As part of a broader plan to renew the infrastructure supporting the natural sciences at Vassar College, contractors from Daniel O’Connell’s Sons proceeded to demolish Mudd Chemistry. Welders and workers finished dismantling the steel frame of Mudd Chemistry on Friday, April 22 and have begun clearing the site to make room for a new green located to the north of Olmstead Hall and the Bridge.
Drawing on contractor expertise, the demolition has continued without major incidents. Project Manager Jeffrey Weinman explained, “The demo plan involved carefully stripping away the non-structural elements, such as the masonry façade, interior walls, windows, so that the structural members can be cut off and removed selectively, without destabilizing the remaining frame.”
He continued, “The greatest safety risk is any unplanned structural failure or collapse. This is why a competent professional is brought in to assess the structure and assist in planning the demo sequence.”
The Chemistry Department, which has been housed in Mudd Chemistry since 1982, reports that the transition to the Science Bridge exhausted their support staff. Associate Professor of Chemistry Christopher Smart reflected, “The transition was incredibly complex and difficult. [At the same time], the transition was extremely smooth, due to our fantastic staff in the Chem Department who helped the faculty way, way above and beyond the call of duty.”
Noting that the transition began over the summer, Associate Professor Chemistry and Department Chair Zachary Donhauser corroborated, “I’d also add that the move-in phase to the new building isn’t done yet! There are still boxes to unpack and labs to set up.”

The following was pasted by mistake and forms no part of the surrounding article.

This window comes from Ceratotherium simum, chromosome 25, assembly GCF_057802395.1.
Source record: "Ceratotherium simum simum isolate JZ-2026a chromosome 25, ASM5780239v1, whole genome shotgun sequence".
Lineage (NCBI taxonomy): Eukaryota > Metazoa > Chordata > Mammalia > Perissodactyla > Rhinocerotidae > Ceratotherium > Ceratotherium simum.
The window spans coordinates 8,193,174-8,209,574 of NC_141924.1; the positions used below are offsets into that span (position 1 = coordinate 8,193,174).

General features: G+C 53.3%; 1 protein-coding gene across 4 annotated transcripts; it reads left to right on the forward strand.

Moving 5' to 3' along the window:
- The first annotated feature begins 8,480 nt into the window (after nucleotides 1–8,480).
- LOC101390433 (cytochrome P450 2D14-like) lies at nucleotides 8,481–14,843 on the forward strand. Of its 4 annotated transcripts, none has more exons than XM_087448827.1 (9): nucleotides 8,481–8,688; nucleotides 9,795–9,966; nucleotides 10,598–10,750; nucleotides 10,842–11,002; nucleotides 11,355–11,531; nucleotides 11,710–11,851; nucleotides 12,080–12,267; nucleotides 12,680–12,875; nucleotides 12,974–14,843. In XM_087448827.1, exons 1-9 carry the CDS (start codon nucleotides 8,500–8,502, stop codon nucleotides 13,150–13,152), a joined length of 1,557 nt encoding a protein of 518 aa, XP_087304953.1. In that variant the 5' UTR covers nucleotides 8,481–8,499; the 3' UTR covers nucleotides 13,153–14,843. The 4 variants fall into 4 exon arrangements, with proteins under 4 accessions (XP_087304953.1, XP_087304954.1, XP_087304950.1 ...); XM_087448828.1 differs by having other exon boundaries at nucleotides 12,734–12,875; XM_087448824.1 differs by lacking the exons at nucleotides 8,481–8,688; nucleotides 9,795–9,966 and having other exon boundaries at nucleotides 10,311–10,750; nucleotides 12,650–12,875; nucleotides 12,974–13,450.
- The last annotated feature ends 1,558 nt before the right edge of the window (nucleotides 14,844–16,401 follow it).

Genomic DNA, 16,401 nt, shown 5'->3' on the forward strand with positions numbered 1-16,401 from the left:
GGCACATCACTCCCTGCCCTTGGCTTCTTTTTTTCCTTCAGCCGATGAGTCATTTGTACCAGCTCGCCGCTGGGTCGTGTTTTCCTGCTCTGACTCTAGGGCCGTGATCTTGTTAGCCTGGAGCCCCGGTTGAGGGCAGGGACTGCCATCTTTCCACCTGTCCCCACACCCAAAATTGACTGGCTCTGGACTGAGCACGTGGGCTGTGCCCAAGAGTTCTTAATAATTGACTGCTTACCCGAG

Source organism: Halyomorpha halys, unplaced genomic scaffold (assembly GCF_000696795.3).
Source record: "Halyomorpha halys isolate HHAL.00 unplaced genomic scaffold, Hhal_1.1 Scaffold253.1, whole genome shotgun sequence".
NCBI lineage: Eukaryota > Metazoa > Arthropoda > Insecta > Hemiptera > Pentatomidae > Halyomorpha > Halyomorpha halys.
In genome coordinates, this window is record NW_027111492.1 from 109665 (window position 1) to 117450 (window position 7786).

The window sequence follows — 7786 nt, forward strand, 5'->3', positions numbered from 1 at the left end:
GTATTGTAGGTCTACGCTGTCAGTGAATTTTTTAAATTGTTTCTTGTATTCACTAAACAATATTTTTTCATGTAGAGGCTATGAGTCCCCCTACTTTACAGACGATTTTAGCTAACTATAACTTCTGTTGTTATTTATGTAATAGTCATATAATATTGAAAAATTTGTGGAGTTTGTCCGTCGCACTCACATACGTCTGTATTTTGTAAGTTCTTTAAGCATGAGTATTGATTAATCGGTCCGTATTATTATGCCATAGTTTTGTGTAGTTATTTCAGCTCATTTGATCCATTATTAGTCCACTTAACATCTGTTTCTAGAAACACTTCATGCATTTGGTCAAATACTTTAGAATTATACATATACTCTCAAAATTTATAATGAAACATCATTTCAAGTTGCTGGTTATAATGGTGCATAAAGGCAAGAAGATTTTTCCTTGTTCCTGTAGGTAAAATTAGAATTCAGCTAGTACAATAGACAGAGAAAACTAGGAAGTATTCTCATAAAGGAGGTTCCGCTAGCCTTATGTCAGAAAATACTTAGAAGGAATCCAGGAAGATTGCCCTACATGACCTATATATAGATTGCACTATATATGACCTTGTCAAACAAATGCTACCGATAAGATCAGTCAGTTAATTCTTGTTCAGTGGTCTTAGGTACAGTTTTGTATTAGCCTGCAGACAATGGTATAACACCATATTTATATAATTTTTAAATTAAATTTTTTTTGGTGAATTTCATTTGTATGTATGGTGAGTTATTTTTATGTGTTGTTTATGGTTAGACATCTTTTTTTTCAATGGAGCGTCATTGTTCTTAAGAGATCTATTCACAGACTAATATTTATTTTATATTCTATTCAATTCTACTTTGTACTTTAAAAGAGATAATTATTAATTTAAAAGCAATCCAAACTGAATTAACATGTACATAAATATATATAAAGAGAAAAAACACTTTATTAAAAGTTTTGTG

Despite the toll that the transition took on the Chemistry Department, with all of the time that it took to transfer the entire department’s equipment, faculty and administration decided together that the best choice was to move to the Science Bridge. Considering the condition of Mudd Chemistry, President Catharine Hill explained, “While innovative for its time, there have consistently been problems with water leaks, which can be incredibly problematic for those working in the building.” Although built in 1984 and relatively young on this campus, Mudd was not in as good condition as was expected. Professors observed that the building was also energy inefficient.
Mudd Chemistry, however, was not always as run-down as it appeared in its final days. In its heyday, the building hosted a vibrant scientific community of Vassar faculty, students and visitors alike. Professor of Chemistry Miriam Rossi explained, “It was a place where many students got started on their first research experiences, including some that are now faculty members themselves! In the early 1990s, I drove a U-Haul truck from Philadelphia with a large, heavy and complex instrument—a single-crystal X-ray diffractometer—thus making Vassar the first undergraduate school in the U.S. to have one onsite
She went on to say, “I was personally involved in inviting and hosting stimulating visitors, such as Nobel Prize winning scientists Linus Pauling, H.C. Brown and Baruch Blumberg, writer Anne Sayre and physician Oliver Sacks.”